Protein inadequacy in the diets of most people in a developing country like Nigeria has been a major concern to animal scientists. The current level of consumption of meat and animal protein is estimated at 8g per caput per day (Ndubuisi, 1992). The average daily consumption of 54 g of protein with 6.5 g from animal sources fall below the recommended daily protein intake of 86 g and 34 g of animal protein (Ejiofor, 1998). The low nitrogen content of dry season fodder usually confer severe nutritional stress on ruminants. The dry season results in a rapid decline in the quantity and quality of forages leading to low forage intake and digestibility with resultant poor animal performances. It has been reported (Adegbola, 2002) that poor quality roughages fed to ruminants without supplementation during the dry season caused considerable weight losses and finally the death of the animal. The prices of conventional sources of protein in livestock ration have risen exorbitantly (Akinmutimi, 2004) and this has necessitated the search for cheap alternative feed materials that can meet nutritional requirements of farm animals. Again these alternative feed materials should not be in high demands by humans and should be cheap (Amaefule, 2002). Cassava leaf has high protein content (16.7-39.90%) (Yousuf et al., 2007) with almost 85% of the crude protein as true protein (Ravindran, 1991). This is due to the presence of tannins which form tannin-protein complex that bypass the rumen (Wanapat et al., 1997). Cassava peel is also rich in metabolizable energy and very well degraded in the rumen (Smith, 1988).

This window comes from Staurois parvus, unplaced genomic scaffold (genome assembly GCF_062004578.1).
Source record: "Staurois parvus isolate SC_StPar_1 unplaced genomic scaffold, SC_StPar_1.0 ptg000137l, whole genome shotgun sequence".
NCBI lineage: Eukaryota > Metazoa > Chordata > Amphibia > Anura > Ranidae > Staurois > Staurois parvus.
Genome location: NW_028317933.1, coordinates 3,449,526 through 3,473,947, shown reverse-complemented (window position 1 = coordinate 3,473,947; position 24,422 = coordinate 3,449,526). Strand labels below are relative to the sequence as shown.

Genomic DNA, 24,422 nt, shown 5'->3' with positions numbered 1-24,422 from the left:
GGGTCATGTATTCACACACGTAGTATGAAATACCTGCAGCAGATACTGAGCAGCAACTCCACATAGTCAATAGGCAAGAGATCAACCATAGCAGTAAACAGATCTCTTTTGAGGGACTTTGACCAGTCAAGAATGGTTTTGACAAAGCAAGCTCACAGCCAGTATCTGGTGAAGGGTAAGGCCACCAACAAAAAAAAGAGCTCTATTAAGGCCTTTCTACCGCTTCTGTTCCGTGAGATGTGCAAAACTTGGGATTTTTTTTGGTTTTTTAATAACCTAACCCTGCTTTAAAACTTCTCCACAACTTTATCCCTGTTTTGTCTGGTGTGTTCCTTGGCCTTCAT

This study is therefore aimed at evaluating the nutrient intake and digestibility of West African Dwarf bucks fed cassava peel-cassava leaf meal based diets.

MATERIALS AND METHODS

Experimental site: The study was conducted in the research and teaching farm of Michael Okpara university of Agriculture, Umudike in Abia State of Nigeria on Latitude 05o 281 north, Longitude 07o 311 East and at an altitude of 122 m above seal level. It falls within the rainforest zone of West Africa characterized by long duration of rainfall (7-9 months) and short period of dry season. Average rainfall is 2169 mm in 148-155 rain days while average ambient temperature is 26oC with maximum and minimum of 32oC and 22oC respectively. Relative humidity ranges from 50-95%.